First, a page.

Eight months later, in April 1943 the leadership of NTHC changed with the emerging “New Left” of CPA and Left ALP supporters gaining control of the NTHC. In the 1930’s many of the people active in the NTHC at a rank-and-file level had worked together in the “Socialisation Units” of those times.  At this same meeting where the CPA and its allies gained control, delegate Mearns again addressed the NTHC. He said, “Universities in Australia were not democratic and that is why unions are not represented on their Councils”.

Mearns praised Henry Scanlon (Pres. of Northern Miners Federation and a CPA member), for his work on the University Committee and urged unions to, “raise money to ensure that they would be represented when the university council was established”. This was supported by R.C. Morgan, (Secretary of the Ironworkers Union and a CPA member), who noted that, “the system of higher education in Australia was such that only the children of affluent parents could take advantage of it”.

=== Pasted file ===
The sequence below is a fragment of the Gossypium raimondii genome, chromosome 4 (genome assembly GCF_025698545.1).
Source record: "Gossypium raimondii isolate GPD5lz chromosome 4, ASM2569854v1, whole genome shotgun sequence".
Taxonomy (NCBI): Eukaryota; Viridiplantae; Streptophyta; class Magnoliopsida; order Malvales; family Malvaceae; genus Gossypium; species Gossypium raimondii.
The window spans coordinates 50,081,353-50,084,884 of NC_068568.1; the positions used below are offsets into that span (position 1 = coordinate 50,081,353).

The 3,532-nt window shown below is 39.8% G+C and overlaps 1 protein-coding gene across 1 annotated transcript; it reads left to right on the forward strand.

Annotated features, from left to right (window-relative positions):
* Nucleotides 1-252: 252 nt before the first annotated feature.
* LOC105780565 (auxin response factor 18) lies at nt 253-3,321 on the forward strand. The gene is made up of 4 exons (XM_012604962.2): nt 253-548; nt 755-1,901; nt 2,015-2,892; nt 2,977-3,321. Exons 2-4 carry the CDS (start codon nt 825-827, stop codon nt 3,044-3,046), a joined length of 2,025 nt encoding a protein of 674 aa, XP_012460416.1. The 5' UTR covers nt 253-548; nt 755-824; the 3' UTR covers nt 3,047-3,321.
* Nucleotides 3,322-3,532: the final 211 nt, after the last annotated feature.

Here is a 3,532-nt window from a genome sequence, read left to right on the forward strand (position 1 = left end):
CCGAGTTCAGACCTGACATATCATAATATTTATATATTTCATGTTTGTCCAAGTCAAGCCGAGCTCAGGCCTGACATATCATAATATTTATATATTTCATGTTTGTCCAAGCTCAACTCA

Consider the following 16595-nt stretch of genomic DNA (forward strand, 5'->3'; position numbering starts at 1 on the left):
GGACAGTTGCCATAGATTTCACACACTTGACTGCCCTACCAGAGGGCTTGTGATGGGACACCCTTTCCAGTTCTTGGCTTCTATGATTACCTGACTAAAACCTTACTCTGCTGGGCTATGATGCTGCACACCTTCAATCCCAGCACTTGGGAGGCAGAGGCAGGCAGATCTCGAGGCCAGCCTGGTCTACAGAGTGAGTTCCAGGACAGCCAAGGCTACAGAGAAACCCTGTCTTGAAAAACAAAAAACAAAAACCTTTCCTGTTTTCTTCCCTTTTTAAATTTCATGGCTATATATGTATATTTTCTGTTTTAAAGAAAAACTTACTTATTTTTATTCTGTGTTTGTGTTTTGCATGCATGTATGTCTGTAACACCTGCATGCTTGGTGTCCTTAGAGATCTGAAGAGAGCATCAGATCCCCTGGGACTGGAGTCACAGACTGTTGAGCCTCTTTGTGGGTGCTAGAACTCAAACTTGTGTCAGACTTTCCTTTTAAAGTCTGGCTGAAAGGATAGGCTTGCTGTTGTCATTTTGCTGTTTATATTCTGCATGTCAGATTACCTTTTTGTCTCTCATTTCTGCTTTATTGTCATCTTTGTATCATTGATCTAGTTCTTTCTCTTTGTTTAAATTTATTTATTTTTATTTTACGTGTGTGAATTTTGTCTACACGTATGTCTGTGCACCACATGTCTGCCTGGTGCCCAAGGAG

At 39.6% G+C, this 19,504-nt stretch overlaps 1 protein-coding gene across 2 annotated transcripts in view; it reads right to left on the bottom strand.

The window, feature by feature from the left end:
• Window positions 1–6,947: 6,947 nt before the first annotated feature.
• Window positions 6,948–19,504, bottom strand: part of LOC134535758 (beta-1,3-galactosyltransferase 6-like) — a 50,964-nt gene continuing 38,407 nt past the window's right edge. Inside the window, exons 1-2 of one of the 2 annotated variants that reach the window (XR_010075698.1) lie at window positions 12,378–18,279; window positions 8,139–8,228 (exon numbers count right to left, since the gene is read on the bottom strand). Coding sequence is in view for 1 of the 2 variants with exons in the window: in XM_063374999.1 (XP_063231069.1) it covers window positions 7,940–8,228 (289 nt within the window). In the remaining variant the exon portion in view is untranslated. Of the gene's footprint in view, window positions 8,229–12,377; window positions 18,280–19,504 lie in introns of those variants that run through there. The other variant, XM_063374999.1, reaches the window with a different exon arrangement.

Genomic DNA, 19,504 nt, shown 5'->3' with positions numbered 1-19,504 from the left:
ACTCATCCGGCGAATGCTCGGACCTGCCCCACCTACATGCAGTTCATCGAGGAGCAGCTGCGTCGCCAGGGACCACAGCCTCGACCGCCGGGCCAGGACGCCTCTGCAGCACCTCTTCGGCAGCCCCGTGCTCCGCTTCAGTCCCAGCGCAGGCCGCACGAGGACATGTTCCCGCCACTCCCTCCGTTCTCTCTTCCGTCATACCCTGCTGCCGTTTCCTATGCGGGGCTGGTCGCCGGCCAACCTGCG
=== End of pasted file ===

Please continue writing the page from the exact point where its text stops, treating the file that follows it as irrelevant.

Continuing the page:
Morgan urged all unions to contribute to a library fund for the Newcastle University Committee. NTHC carried a motion along these lines. The first large donation came in from the Iron Workers Union.

The NTHC kept campaigning regularly for the next two decades for a university in Newcastle. During that time and accused the Senate of Sydney University of being a “conservative body that was opposed to a university college being set up in Newcastle”. The University of Newcastle biographer Don Wright confirms that the attitude of the Sydney University Senate was very cool on university development outside Sydney.